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“The Indian Act is the root cause of all of the maladies that our people suffer from,” aboriginal leader Craig Blacksmith said recently. He’s absolutely right.

Blacksmith was a candidate in the recent Assembly of Manitoba Chiefs (AMC) election. He ran on a platform of getting rid of the Indian Act.

While he made it clear that he wasn’t calling for an end to the lucrative relationship that status Indians have with the federal government, Blacksmith maintained that the act must go.

Blacksmith is not the only aboriginal leader to call for an end to the act. High-profile leaders like Shawn Atleo and the late Elijah Harper did so years ago. Shortly before he died, Harper said, “The Indian Act treats us like children. We should get rid of it.”

The historical irony of aboriginal leaders demanding that the Indian Act must go is breathtaking – leaders telling Prime Minister Justin Trudeau to do exactly what their predecessors told Justin’s father, then-prime minister Pierre Elliott Trudeau, what they wouldn’t stand for when he first proposed it almost 50 years ago.

That was when Pierre Trudeau and his minister of Indian Affairs, a very young Jean Chretien, put out their now infamous white paper outlining exactly the same idea: to get rid of the Indian Act. The paper – very progressive for its time – proposed that aboriginal people would be generously compensated for treaty rights, and substantial allotments of money would be set aside for education and training programs to help ease people into the workforce.

The Indian Act, with all of its outdated and debilitating features, would be phased out over years. It was recognized that – even in 1969 –  the phasing-out process would be expensive, long and complicated. But, at the end of the day, aboriginal people would be fairly and generously compensated, and from that time forward would enjoy the same rights as other Canadians.

Imagine how much further ahead we would all be if we had started that process in 1969.

What happened when they put out the white paper was a travesty. Aboriginal leaders, realizing that they would lose their artificially privileged place, along with a cornucopia of financial benefits, let out a howl heard from coast to coast. They convinced the majority of poor aboriginal people, who actually had the most to gain from the abolition of the Indian Act, to oppose Trudeau’s plan.

Trudeau and Chretien, faced with threats of nationwide blockades, backed down. A bitter Trudeau told the leaders, “Okay, you can stay in the ghetto for as long as you like.”

But here’s where Trudeau was wrong: the aboriginal leaders didn’t stay in the ghetto. While the great majority of aboriginal people certainly did – stuck in that hopeless spot between the past and modernity – the leaders did just fine. Together with their newfound friends, countless consultants and lawyers, they have created an industry that works very well for them. It has nothing to do with the production of anything of value. It consists only of demands for money based on “we were here first, so pay us.”

Part of this industry is a treaty re-interpretation division (more accurately, treaty rewriting) that completely distorts the original plain meaning of the treaties. In fact, the treaties are now used as ATM machines. The industry has a victim division that lines up historical grievances one after the other and puts on incredibly expensive show trials to extract money from the hapless taxpayer. A staggering sum of money is spent simply to warehouse poor people on reserves.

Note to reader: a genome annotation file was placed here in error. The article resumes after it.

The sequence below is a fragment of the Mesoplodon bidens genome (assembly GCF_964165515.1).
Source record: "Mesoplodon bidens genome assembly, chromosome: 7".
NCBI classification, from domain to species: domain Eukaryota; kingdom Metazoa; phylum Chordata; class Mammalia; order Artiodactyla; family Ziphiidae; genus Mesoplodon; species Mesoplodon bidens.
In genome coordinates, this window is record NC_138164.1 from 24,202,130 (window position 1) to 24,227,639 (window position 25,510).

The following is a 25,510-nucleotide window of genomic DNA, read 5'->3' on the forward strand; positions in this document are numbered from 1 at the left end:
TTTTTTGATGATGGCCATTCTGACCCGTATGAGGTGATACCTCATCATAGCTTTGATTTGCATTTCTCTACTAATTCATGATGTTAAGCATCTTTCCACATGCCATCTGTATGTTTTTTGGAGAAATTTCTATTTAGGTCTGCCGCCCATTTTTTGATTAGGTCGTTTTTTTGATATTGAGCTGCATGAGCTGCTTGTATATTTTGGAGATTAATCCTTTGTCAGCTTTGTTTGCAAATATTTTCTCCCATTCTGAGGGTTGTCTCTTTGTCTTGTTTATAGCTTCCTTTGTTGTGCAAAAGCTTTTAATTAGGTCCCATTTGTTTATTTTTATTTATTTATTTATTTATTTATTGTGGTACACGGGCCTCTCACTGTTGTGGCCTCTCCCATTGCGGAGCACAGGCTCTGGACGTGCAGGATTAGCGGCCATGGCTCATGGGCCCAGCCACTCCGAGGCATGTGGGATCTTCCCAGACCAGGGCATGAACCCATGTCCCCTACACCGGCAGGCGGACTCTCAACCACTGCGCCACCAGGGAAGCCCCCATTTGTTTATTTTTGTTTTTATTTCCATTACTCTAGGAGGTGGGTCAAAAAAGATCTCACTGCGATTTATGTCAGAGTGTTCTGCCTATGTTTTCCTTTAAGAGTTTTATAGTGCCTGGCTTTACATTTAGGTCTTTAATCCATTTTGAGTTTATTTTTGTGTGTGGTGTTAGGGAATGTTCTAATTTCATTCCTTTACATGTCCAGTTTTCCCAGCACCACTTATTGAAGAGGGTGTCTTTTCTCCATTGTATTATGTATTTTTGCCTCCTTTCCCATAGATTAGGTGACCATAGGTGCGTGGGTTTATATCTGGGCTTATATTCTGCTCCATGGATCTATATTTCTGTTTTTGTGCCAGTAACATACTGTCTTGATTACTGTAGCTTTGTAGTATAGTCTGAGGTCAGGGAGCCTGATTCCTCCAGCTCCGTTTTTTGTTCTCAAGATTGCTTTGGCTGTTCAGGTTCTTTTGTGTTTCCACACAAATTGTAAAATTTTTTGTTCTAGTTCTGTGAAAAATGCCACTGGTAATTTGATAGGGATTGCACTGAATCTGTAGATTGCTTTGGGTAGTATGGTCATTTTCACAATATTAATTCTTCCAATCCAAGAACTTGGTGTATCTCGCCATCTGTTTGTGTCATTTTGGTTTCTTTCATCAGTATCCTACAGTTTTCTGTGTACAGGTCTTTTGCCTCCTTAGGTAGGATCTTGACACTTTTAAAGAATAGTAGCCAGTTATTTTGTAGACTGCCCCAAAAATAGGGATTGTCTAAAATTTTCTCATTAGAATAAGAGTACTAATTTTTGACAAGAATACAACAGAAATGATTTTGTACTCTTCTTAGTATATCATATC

Meanwhile, an army of opportunists has attached itself like zebra mussels to this money pipeline. And many of these clever people are not even aboriginal.

An exact amount extracted yearly from the government by this industry can’t be obtained, because efforts to get proper accounting are thwarted. But the annual amount is probably in excess of $20 billion – and growing. This is not sustainable.

Aboriginal leaders maintain the myth that Trudeau’s plan to bring about equality was the devil’s work. Strangely, many intelligent and caring Canadians have accepted this Orwellian interpretation.

The truth is that the privileged aboriginal people threw their poor majority under the bus in order to hang on to their privileges. It has always been about money, not culture.

When one listens to the aboriginal leaders who today call for an end to the Indian Act, one realizes quickly that they’re not talking about all Canadians becoming equal at all. They’re actually after a new Super-Indian Act that gives everyone born with some degree of aboriginal ancestry a pension for life, simply by being born – and one that leaves them firmly in control of the tidal flow of money from Ottawa.

However, let’s take them literally and believe they want the Indian Act to be abolished with fair compensation. In fact, let’s do what their aboriginal counterparts in New Zealand have already done. The Maori people came to realize that remaining in grievance mode and relying on the government for their every need prevented them from moving forward.

They settled with the government on a buyout, and are now far ahead of Canada’s aboriginal people in terms of self-reliance and prosperity. The value of assets transferred to the Maori has climbed from around $9 billion in 2006 to $50 billion and growing today, according to Maori leader Te Taru White.

Trudeau the elder had his flaws but he was a man of vision. He knew absolutely that a country must have one class of citizen and one set of laws to be successful.

On this one, Trudeau the younger should mind his father.

Brian Giesbrecht is a retired judge and a senior fellow at the think-tank Frontier Centre for Public Policy.

Brian is a Troy Media contributor. Why aren’t you?

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